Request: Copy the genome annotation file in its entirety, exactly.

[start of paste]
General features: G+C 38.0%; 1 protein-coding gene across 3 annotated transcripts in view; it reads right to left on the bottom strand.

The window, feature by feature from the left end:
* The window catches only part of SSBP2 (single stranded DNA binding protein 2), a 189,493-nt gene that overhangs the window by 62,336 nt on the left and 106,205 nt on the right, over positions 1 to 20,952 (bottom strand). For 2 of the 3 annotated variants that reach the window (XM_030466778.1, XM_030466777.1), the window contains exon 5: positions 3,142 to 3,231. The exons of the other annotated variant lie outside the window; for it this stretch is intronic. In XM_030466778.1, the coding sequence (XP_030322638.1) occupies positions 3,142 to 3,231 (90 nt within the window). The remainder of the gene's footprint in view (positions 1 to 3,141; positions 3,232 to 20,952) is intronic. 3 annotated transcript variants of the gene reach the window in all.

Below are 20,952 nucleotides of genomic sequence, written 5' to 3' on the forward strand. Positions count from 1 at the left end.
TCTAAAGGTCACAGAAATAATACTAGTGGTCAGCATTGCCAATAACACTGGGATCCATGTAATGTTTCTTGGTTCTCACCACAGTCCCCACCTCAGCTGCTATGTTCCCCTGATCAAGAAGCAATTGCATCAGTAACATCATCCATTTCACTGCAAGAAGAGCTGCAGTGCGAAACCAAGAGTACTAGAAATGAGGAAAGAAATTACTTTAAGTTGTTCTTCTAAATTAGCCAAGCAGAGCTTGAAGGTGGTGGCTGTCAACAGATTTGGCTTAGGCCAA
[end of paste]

General features: G+C 38.0%; 1 protein-coding gene across 3 annotated transcripts in view; it reads right to left on the bottom strand.

The window, feature by feature from the left end:
* The window catches only part of SSBP2 (single stranded DNA binding protein 2), a 189,493-nt gene that overhangs the window by 62,336 nt on the left and 106,205 nt on the right, over positions 1 to 20,952 (bottom strand). For 2 of the 3 annotated variants that reach the window (XM_030466778.1, XM_030466777.1), the window contains exon 5: positions 3,142 to 3,231. The exons of the other annotated variant lie outside the window; for it this stretch is intronic. In XM_030466778.1, the coding sequence (XP_030322638.1) occupies positions 3,142 to 3,231 (90 nt within the window). The remainder of the gene's footprint in view (positions 1 to 3,141; positions 3,232 to 20,952) is intronic. 3 annotated transcript variants of the gene reach the window in all.

Below are 20,952 nucleotides of genomic sequence, written 5' to 3' on the forward strand. Positions count from 1 at the left end.
TCTAAAGGTCACAGAAATAATACTAGTGGTCAGCATTGCCAATAACACTGGGATCCATGTAATGTTTCTTGGTTCTCACCACAGTCCCCACCTCAGCTGCTATGTTCCCCTGATCAAGAAGCAATTGCATCAGTAACATCATCCATTTCACTGCAAGAAGAGCTGCAGTGCGAAACCAAGAGTACTAGAAATGAGGAAAGAAATTACTTTAAGTTGTTCTTCTAAATTAGCCAAGCAGAGCTTGAAGGTGGTGGCTGTCAACAGATTTGGCTTAGGCCAA